Mabel Bent died at 13 Great Cumberland Place, W, on the fifth of July 1929 at the age of eighty-three. Her Times obituary (6 July 1929) includes that, as an experienced photographer and accurate observer, she was of enormous assistance to her husband and ‘famous for the explorations in distant lands which she undertook with [him]. This was at a time when it was much more rare than it is now for a woman to venture forth on such journeys […] During her long widowhood of more than 30 years Mrs. Bent was well known in literary and scientific London. She was a good talker, with an occasional sharpness of phrase which was much relished by her many friends.’
And would there be any ‘sharpness of phrase’ about seeing her Chronicles in print? Did Mabel intend them for publication? Apart from the fact that Theodore relied on the leather notebooks for the provision of background details in most of his publications, the chronicler has left one or two clues within her pages. From Room 2 of the Hôtel de Byzance, Constantinople, in February 1886, Mabel confides: ‘I must begin my Chronicle somewhere if I am to write one at all and as in this matter I am selfish enough to consider myself of the first consideration because I write to remind myself in my old age of pleasant things (or the contrary) I will begin now.’ So we know, at least, that they were for her to read later in life, and that she intended her aunts, sisters, and nieces to share her adventures. (There are several asides such as, ‘We have constant patients coming to us and I am sure you would all laugh to hear T’s medical lectures.’ And ‘You must excuse these smudges as I am sitting cross-legged on T’s bed.’) There is also certainly nothing in the millions of words that could be classified as terribly indiscreet, let alone anything close to libel – or nuptial intimacy for that matter, although there is a little false modesty and coquetry here and there. (There are only two or three references to ‘headaches’ and nothing on what might be described as natural inconveniences.)
But the most obvious hint that Mabel, at the very least, might be aware of a potential wider interest in her Chronicles is the letter still preserved (in the 1885 volume) from her friend, Mary Graham, complimenting her thus: ‘I carried off your Chronicle … and … I never enjoyed these hours more than when reading it in the train coming down here yesterday – as soon as I have finished it I will send it you back – but why oh why don’t you publish it? It simply bristles with epigrams and I am certain would be a great success! You ought to blend the 2 Chronicles into one and I am sure everyone would buy it.’ (Letter, December 1885)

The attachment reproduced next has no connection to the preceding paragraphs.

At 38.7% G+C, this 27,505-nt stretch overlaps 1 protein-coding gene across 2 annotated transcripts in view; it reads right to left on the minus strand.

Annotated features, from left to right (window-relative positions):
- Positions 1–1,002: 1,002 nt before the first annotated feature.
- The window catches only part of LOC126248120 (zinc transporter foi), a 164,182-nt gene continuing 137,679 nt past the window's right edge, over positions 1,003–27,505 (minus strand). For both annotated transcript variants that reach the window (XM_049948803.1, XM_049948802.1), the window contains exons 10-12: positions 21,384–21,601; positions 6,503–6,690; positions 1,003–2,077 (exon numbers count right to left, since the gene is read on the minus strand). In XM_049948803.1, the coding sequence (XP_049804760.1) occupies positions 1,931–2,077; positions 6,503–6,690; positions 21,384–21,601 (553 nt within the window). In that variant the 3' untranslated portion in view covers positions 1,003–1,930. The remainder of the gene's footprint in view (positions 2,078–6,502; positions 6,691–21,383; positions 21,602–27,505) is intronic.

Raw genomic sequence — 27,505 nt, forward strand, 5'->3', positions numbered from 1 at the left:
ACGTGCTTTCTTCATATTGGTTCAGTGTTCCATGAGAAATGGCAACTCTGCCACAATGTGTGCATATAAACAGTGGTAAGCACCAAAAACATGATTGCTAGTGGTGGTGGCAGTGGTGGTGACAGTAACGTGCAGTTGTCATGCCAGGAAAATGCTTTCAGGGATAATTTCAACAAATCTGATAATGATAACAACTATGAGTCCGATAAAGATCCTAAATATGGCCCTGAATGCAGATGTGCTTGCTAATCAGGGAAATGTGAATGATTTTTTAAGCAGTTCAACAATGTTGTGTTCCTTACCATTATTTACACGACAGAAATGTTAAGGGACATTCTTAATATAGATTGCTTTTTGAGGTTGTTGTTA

Well. Perhaps not everyone. Mabel’s Chronicles are not great travel literature. They are her on-the-spot recollections of long days spent trekking, exploring, digging, dealing with villagers, arguing with minor officials; they are snatches of gossip, snobbishness, likes and dislikes, barking dogs, vicissitudes, poverty and pain; they are delightful souvenirs of music, dancing, colourful costumes and wonderful meals. Great travel literature? No. But great travel writing – accounts of wonderful endurance and a reflection of courage, attitude, apogee of empire, and spirit – most certainly. Chronicles any of us, openly or secretly, might have been happy to write, had we but world enough, and time. You can read more about the issues and considerations involved in the transcription of the Chronicles.
Before we join Mabel in her travel Chronicle of the Cyclades, there are a few last-minute details to attend to. It is Mabel’s practice to refer to her husband as T throughout, and their Greek assistant, Manthaios (who replaces later the below-par Phaedros), as M. The first Chronicle is written in a lined and columned accounts book (£/s/d, of course); it has marbled endpapers and edges and measures 175 x 110mm. Mabel completes 94 of its 130 leaves. The book once belonged to Theodore and he has written in the back of it ‘J. T. Bent. Acct. Book. Oct. 13th 1871’. He would have been nineteen and about to enter Wadham College, Oxford. It is as if, just before they set out for their second trip to Greece in November 1883, one of the couple hits upon the idea that Mabel should keep a record of the trip, and a simple, dark-red leather notebook that has been lying around the house for twelve summers is the first thing that comes to hand. But from this inconsequential idea flows a fifteen-year stream of travel diaries unparalleled in their scope and addictive in their appeal.
We hope you will enjoy the following, irregular posts of Mabel Bent’s travel Chronicles (all extracts, transcribed and © Gerald Brisch).
© Gerald Brisch, September 2006 & November 2016.
We can begin, at last, Mabel’s Cycladic Chronicle, her first, in Athens on Monday, 26 November 1883, at the Hôtel des Etrangers, or, you can view all Mabel’s Chronicle blogs that we’ve published to date.